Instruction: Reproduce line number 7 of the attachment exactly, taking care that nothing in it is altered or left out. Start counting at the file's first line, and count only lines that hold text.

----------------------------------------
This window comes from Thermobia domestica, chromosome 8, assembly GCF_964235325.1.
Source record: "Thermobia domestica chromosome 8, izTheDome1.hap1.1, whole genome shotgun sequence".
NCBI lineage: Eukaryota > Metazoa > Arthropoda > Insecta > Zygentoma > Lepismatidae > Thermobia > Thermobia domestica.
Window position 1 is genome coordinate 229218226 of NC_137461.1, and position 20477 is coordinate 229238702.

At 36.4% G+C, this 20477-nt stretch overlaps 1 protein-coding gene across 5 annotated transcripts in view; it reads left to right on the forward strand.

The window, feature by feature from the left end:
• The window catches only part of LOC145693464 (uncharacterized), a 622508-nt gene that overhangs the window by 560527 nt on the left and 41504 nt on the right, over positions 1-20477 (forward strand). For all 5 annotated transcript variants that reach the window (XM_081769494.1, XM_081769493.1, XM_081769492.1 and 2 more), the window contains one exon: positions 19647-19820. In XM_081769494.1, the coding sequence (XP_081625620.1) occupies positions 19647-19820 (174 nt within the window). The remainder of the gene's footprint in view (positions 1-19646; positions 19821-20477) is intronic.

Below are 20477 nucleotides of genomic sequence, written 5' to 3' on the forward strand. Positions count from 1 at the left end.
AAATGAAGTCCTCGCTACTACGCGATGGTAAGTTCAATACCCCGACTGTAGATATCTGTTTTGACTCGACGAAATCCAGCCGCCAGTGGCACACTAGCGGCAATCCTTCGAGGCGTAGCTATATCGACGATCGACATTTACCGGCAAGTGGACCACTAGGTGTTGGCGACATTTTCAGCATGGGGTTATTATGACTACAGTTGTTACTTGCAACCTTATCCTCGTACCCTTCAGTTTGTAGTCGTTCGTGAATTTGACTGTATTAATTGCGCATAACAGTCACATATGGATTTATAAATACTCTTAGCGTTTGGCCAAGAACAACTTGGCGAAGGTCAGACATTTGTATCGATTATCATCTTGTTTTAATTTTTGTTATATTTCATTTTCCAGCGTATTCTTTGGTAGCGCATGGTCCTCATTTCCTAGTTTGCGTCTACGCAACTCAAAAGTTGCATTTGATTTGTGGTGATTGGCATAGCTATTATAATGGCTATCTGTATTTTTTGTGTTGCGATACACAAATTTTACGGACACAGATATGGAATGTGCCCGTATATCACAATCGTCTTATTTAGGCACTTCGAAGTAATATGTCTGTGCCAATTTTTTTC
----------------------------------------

• The window catches only part of LOC145693464 (uncharacterized), a 622508-nt gene that overhangs the window by 560527 nt on the left and 41504 nt on the right, over positions 1-20477 (forward strand). For all 5 annotated transcript variants that reach the window (XM_081769494.1, XM_081769493.1, XM_081769492.1 and 2 more), the window contains one exon: positions 19647-19820. In XM_081769494.1, the coding sequence (XP_081625620.1) occupies positions 19647-19820 (174 nt within the window). The remainder of the gene's footprint in view (positions 1-19646; positions 19821-20477) is intronic.